What do we do on January 29?

Image from DawaNet, used with permission

On the evening of January 29, 2017, six worshippers were killed and 19 others injured when Alexandre Bissonnette started shooting people at the Islamic Cultural Centre of Quebec City, a mosque in the Sainte-Foy neighbourhood of Quebec City.

If we thought that the killing of 6 people and injuring of 19 people would mean that Canada would turn away from Islamophobia, were were sorely mistaken. Since the attack, Canadian racists have used alt-right newspapers and public demonstrations to fuel a movement based on hate. Hate crimes in Canada have increased and become more violent for the third straight year. Now a year later, as we take stock, there is much to be done.

We must remember the names of the killed Aboubakr Thabti, Mamadou Tanou Barry, Ibrahima Barry, Khaled Belkacemi, Azzedine Soufiane and Abdelkarim Hassane and continue to support the injured through the Centre Culturel Islamique du Québec.  What were you doing when you heard about the shootings in Quebec? Post your story here.

After the attack, Canadian Muslim leaders and community leaders issued a statement thanking people for their support and demanding municipal, provincial and federal action. The demands are excerpted from the linked statement and listed below with tools to help implement the demands, since many have not been implemented nationwide.   

Municipal:

1. All city councils to boost resources for local police services to receive training on hate crimes and to provide education and outreach to diverse communities. This would include quarterly updates to local police services boards and a publicly released annual review of hate crimes. Training should also be provided for all officers in the area of bias-neutral policing.

The National Council of Canadian Muslims has developed know your rights and anti-Islamophobia trainings for specific audiences like school teachers and police officers. In the meantime, police is looking for help from social media companies to help combat online hate speech and bullying, which is a growing problem in Canada. We were not able to find a comprehensive list of communities in which police have been trained on hate crimes, but still a lot of work to be done at the sensitization level.

Provincial:

1. All provincial governments to create an Anti-Racism Directorate (ARD), similar to that of the province of Ontario, which examines issues of systemic racism within the government’s mandate, as well as work to create and support public education campaigns on related topics.

2. All Ministries of Education to commit to creating a mandatory course on systemic racism at the secondary school level which explores xenophobia, anti-Black racism, anti-Semitism, Islamophobia and their impacts on our society. Further, ministries should ensure that adequate resources and funding is available to provide ongoing training and resources for educators on these topics.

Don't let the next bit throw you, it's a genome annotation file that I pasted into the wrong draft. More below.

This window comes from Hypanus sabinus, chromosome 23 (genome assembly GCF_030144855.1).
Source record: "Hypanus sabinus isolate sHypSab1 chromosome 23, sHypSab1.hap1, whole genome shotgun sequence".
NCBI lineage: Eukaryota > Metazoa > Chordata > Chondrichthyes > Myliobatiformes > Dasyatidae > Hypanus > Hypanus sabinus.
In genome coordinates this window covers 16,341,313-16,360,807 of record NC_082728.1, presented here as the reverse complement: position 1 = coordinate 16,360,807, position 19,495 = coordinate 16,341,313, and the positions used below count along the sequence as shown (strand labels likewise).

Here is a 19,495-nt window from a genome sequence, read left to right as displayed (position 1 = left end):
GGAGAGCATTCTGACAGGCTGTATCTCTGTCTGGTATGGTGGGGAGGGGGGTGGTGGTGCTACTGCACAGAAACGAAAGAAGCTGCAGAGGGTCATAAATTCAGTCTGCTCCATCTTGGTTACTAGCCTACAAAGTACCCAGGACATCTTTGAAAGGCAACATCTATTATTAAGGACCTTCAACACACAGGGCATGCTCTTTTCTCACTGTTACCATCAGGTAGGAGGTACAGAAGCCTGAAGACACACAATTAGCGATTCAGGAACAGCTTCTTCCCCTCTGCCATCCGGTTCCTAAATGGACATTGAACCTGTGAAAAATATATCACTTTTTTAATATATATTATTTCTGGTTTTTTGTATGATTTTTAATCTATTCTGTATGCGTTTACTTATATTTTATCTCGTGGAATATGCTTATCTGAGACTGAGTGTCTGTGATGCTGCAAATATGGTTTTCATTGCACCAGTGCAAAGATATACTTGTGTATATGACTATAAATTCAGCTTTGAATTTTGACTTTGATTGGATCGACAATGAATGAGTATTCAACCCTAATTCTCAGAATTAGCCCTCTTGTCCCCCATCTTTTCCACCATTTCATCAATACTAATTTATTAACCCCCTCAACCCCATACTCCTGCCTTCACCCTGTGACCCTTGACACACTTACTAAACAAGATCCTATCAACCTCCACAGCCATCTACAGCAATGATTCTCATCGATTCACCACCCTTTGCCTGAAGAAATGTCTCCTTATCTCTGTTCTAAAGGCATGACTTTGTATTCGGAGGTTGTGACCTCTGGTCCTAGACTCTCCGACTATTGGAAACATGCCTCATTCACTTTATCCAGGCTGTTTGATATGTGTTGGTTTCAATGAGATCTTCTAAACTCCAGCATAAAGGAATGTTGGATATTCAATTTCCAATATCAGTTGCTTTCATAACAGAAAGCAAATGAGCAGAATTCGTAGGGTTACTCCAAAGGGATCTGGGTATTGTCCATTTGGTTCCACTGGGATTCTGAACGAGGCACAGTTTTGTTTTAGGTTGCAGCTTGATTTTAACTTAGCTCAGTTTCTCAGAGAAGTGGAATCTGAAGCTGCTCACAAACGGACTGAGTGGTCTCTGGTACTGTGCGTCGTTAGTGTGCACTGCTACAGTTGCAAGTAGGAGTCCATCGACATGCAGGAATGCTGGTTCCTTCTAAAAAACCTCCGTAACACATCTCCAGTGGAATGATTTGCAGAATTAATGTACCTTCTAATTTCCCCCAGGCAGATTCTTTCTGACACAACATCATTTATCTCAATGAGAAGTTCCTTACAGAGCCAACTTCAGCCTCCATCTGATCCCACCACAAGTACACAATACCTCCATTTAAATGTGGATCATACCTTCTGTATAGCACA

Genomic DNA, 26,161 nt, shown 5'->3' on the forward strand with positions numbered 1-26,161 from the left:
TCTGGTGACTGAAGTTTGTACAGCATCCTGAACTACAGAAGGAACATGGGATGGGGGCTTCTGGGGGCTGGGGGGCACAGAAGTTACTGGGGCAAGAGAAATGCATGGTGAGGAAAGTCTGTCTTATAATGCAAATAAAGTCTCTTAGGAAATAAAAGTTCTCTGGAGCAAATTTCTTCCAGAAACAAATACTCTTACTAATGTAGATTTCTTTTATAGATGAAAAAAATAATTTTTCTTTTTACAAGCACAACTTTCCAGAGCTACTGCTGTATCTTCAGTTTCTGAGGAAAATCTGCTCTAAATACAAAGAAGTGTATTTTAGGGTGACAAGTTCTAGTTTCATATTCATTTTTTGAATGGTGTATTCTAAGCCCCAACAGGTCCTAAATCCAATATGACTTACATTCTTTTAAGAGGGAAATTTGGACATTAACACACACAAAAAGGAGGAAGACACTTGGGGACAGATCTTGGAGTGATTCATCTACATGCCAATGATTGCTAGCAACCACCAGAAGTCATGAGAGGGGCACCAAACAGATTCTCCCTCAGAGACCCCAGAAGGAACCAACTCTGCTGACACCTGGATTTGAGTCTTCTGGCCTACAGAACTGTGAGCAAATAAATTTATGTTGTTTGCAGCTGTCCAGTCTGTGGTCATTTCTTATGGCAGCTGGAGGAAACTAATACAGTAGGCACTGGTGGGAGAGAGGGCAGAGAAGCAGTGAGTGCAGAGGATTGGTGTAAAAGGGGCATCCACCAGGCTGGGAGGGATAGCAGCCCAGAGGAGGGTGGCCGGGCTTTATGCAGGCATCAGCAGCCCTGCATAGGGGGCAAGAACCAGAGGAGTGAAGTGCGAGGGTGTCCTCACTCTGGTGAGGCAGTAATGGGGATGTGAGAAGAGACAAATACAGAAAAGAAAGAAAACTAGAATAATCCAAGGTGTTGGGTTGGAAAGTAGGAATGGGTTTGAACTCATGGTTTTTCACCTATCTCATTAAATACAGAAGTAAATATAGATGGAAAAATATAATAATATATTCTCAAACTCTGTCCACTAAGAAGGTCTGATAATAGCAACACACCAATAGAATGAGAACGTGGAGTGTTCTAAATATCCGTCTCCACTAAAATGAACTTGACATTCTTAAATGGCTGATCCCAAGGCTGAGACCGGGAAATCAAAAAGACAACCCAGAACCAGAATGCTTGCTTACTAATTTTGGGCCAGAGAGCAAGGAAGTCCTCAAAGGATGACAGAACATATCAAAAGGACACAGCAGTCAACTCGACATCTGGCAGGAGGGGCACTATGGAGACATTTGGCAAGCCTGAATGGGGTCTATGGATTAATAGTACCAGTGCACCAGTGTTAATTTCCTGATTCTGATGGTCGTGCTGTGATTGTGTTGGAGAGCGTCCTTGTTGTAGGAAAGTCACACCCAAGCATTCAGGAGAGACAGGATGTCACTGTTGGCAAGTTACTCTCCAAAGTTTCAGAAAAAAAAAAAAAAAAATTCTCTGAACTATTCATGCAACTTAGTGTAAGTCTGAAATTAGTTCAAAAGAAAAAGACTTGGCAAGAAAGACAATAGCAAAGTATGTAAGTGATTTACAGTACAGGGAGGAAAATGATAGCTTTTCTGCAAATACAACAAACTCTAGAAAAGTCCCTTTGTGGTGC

British Columbia has expanded its Organizing against Racism and Hate program since 2016 and Alberta has launched province-wide consultations through the Ministry of Education, but many provinces are still lagging behind. Therefore if you experience racism you should contact the National Anti-Racism Council of Canada and the Human Rights Commission in your area, according to this great guide from the Anti Racism Resource Centre. We have not heard of mandatory courses on systemic racism being introduced in schools. 

Federal

  1. All members of parliament to support Motion 103 (M103), tabled by Iqra Khalid, Member of Parliament for Mississauga-Erin Mills, which calls on the federal government to study ways in which the government can reduce or eliminate systemic racism and religious discrimination in Canada, including Islamophobia. 
  2. That January 29 be declared by Parliament as the National Day of Remembrance and Action on Islamophobia.

Disappointingly, all members of parliament did not support the non-binding Motion 103 and instead it was cynically used to organize anti-Muslim rallies under the guise of protecting free speech. We are still waiting for a reaction from the government about the use of the Canadian Christian College for political organizing by racist elements of the Conservative party. 

To date the federal government has not declared January 29 as the National day of Remembrance and Action on Islamophobia. Ehab Lotayef wrote this great blog demanding action on this demand for rabble.ca.

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